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Case Western Reserve Student Puts Gorillas on a Diet

Free from poachers and sheltered from disease, zoo animals may seem to live rather cushy lives. However, two gorillas at the Cleveland Metroparks Zoo recently learned that staying healthy in captivity takes sacrifice.

Case Western Reserve University student Anna Kennedy

Male gorillas in the wild weigh about 350 pounds, while the gorillas in question-Mokolo and Bebac-topped out at 460 and 430 pounds respectively.

"Heart disease—which, we know, is closely related to obesity in humans—is the leading cause of death for male gorillas in captivity," says Case Western Reserve University biology PhD candidate Elena Less. "We're trying to maintain as healthy a population of gorillas as we can."

To that end, Less initiated a diet program that is being tested in Cleveland and at four other zoos. She says it closely mirrors the eating habits of gorillas in the wild. The regimen is loaded with green vegetables like romaine lettuce, endive, dandelion greens and alfalfa hay. Gone are high-starch foods like carrots and bananas, and the animals' biscuits—the gorilla version of energy bars, which are rich in minerals but also high in sugar and calories—have been replaced by sugar-free gummy vitamins and other supplements.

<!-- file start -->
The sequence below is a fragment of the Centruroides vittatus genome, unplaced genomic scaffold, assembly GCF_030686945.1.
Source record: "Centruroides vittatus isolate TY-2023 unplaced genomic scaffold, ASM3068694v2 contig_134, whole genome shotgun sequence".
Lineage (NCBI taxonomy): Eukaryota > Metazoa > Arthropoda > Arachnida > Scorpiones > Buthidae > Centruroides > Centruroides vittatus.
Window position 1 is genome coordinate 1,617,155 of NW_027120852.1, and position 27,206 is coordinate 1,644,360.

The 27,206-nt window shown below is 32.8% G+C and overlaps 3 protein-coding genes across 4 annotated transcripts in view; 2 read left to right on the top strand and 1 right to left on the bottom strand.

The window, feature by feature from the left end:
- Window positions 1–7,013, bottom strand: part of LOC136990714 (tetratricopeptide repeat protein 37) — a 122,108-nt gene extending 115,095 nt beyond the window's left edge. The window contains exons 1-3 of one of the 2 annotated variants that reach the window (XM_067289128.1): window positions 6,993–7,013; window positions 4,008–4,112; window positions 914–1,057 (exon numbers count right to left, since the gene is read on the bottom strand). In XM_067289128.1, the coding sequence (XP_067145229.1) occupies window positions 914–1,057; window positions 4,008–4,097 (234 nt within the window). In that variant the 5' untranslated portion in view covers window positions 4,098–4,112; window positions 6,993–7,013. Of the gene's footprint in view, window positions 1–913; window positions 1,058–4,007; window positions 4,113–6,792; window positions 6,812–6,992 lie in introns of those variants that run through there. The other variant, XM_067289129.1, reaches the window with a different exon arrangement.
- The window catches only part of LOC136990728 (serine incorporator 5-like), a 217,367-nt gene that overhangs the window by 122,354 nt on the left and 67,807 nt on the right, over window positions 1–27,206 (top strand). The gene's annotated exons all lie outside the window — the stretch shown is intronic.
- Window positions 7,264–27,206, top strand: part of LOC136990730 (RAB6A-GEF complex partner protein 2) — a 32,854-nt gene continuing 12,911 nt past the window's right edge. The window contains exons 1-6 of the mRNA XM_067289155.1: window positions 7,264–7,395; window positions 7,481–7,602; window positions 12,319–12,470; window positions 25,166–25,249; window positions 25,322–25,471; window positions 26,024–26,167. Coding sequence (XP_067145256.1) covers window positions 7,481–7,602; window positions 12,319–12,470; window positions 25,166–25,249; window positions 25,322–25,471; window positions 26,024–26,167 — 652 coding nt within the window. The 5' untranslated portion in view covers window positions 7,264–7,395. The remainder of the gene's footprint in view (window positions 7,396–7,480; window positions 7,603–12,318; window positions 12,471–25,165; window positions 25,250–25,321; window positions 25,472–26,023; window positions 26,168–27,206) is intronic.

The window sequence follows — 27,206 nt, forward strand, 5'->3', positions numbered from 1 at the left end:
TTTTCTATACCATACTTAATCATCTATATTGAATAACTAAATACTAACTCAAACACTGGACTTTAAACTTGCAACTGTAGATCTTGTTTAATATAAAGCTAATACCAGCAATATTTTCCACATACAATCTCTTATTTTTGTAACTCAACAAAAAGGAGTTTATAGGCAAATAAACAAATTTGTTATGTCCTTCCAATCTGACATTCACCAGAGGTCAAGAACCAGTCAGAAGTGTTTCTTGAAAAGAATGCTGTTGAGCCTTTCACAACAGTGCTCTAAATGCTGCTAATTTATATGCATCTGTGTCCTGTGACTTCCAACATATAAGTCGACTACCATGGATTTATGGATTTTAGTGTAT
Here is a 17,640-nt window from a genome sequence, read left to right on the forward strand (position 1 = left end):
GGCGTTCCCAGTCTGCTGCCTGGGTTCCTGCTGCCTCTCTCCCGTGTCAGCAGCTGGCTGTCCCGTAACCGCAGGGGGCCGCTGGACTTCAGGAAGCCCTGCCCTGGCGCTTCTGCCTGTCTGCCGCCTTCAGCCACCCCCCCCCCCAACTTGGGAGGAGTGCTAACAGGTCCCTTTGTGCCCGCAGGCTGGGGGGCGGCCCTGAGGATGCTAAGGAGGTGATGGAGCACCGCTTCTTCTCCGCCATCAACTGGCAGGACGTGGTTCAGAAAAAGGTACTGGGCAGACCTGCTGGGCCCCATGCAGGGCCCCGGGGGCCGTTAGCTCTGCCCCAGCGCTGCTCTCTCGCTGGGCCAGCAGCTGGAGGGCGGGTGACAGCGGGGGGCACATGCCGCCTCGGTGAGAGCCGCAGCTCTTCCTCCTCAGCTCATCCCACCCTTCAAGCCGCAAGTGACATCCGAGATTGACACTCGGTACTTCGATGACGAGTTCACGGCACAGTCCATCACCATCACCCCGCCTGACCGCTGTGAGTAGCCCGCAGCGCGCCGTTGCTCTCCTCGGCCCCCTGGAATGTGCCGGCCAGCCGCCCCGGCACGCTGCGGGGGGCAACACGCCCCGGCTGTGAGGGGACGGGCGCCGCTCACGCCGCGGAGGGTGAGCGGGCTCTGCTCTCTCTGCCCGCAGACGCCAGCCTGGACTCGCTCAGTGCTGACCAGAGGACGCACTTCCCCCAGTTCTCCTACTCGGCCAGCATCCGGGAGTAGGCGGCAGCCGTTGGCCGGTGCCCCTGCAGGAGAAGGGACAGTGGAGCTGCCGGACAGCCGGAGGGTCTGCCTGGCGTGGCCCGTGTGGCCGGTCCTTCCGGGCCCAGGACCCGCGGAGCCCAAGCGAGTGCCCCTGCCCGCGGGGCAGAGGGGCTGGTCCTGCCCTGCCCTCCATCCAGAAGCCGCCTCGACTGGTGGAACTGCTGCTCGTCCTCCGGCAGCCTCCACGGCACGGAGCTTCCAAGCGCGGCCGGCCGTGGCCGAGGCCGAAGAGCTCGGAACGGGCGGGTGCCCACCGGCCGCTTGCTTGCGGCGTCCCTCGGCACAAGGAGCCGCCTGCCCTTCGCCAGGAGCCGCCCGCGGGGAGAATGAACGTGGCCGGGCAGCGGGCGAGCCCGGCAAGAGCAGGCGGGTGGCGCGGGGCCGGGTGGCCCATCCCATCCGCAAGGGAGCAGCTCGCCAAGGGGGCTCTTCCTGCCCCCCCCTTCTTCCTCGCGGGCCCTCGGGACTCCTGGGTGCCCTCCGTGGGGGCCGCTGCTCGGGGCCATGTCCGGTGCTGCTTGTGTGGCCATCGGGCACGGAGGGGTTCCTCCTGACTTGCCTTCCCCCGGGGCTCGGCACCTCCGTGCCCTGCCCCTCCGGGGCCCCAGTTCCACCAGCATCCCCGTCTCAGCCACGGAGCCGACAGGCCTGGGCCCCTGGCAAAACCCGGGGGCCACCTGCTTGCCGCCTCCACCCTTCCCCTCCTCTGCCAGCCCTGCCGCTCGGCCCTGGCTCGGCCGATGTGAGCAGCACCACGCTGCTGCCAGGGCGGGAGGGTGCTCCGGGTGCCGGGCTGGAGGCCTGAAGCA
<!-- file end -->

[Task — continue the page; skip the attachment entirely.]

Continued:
The biscuit-free diet consists of almost five times more food-enough that zookeepers ditched the buckets they had used to transport the feed and switched instead to wheelbarrows-but it's high in fiber, low in sugar and starch and it forces the gorillas to work a little for their meals. They have to strip leaves and bark from sticks and roam around to track down pieces of hay, which takes more effort than simply popping a biscuit.

The extra effort has paid off. In the year since the diet change, Mokolo and Bebac each have shed about 65 pounds.

Less and her adviser, Kristen Lukas, PhD, a Case Western Reserve primatologist and a conservation expert at the zoo, say the apes took the change in stride.

"They resisted a little at first, but they've adapted well," Less says. "We used to give them biscuits for doing simple behaviors like getting on the scale, but we weren't giving them enough credit. They don't need a sugary reward; they'll do it for green beans."

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